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Re: [aclug-L] internet usage

Re: [aclug-L] internet usage

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To: aclug-L@xxxxxxxxxxxx
Subject: Re: [aclug-L] internet usage
From: John Goerzen <jgoerzen@xxxxxxxxxxxx>
Date: 24 Jun 1998 08:52:36 -0500
Reply-to: aclug-L@xxxxxxxxxxxx

Truong Do <tcdo@xxxxxxxxxxx> writes:

> This is the first time I use Linux at home so I have a lot of problems to
> get on the network.  Could someone tell me how to get on the net through
> the modem? How to get a service provider? And how to ftp, telnet and mail?
> I use Red Hat version.

OK, several questions here.  I'll address the Linux-related ones

In RedHat, there are several ways to configure your system for dialing 
up with PPP.  The first is to use the RedHat control panels.  This is
usually easiest but doesn't always work.  The other way is to use the
"generic" method which works on all distributions.  This method is
documented at

At present, the only entry there is for SouthWind.  Some people have
sent me phone numbers, DNS numbers, etc. for other ISPs so when I have 
time I will write something up for them too -- probably a tarfile and
a message that says "use the SouthWind instructions from here on."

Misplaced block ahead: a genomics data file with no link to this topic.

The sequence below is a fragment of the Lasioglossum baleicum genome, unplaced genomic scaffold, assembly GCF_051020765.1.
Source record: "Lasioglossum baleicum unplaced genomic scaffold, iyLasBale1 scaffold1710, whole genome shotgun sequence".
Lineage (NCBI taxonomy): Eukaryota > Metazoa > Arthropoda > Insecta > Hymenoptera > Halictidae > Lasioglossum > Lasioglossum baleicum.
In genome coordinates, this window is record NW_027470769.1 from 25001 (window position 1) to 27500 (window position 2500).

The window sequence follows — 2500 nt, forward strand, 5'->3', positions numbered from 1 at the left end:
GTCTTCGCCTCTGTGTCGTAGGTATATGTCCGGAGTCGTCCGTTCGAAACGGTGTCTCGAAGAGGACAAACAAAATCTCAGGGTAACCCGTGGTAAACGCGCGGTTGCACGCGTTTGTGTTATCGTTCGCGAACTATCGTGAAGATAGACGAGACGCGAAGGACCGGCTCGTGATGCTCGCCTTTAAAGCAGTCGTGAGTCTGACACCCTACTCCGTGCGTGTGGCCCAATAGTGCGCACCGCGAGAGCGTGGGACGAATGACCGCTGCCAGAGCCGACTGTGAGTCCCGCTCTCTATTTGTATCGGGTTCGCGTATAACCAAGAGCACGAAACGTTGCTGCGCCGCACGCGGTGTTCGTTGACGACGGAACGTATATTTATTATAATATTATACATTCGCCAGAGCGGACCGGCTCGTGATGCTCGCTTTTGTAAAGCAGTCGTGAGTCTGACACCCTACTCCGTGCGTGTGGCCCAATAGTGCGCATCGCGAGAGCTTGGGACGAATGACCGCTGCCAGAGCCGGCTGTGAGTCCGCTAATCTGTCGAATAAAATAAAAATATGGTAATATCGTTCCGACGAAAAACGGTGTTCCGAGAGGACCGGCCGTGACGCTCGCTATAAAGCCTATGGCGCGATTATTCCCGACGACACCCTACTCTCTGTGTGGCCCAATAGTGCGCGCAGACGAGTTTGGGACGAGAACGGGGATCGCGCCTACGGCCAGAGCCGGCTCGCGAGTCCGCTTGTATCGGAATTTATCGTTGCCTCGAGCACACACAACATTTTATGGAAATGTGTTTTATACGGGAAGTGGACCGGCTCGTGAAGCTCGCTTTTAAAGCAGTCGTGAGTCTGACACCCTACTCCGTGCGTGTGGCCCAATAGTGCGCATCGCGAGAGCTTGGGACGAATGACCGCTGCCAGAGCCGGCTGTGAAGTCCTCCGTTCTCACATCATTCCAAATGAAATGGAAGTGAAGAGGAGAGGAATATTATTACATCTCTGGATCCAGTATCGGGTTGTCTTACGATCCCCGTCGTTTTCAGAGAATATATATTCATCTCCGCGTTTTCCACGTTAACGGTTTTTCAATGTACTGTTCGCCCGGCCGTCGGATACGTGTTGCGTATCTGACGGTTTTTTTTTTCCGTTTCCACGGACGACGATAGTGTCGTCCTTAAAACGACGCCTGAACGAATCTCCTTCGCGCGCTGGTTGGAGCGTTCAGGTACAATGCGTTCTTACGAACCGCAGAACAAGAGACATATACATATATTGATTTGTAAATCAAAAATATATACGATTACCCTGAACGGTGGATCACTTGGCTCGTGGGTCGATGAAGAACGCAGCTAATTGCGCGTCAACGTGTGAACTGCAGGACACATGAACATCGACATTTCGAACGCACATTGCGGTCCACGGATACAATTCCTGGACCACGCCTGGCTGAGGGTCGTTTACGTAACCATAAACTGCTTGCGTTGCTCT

(Although if anyone is interested in writing a whole page for another
ISP, please contact me.)

For telnetting, the command is "telnet hostname".  Similarly, for
FTPing, you can type "ftp hostname".  If you have NcFTP installed, you 
can use that ("ncftp hostname").  You can also use Netscape for FTP
downloading (ftp://hostname/).  There is also a nice graphical FTP
client called FileRunner.  It is a Debian package but I think you'd
have to compile it for yourself in RedHat.

For mail, you can get as simple or as complex as you want.  A lot of
people just use Netscape Mail under Linux to read their mail as it has 
a similar feel to the various Windows mail readers.  You can also go
for some more powerful and complex solutions.

As for choosing a service provider, this is a bit of a can 'o' worms.
To start off, do NOT chosoe AOL, Prodigy, etc. as those places don't
use standard protocols and don't support Linux.

Personally, I have been a SouthWind customer for several years (and
have recently been hired there, so maybe I am biased, but I was a
customer long before working there).  I've always had good luck, and
there are now two people at SouthWind that support customers using

The other large local company is Feist.  They are a combination of
Unix and NT.  Their support isn't done locally, so I don't know if
they support Linux or not, but I do know that people in the area have
been able to make Linux work with Feist as well.  And of course,
people are always welcome to share their configuration files for
various ISPs through this list.


John Goerzen   Linux, Unix consulting & programming   jgoerzen@xxxxxxxxxxxx |
Developer, Debian GNU/Linux (Free powerful OS upgrade) |
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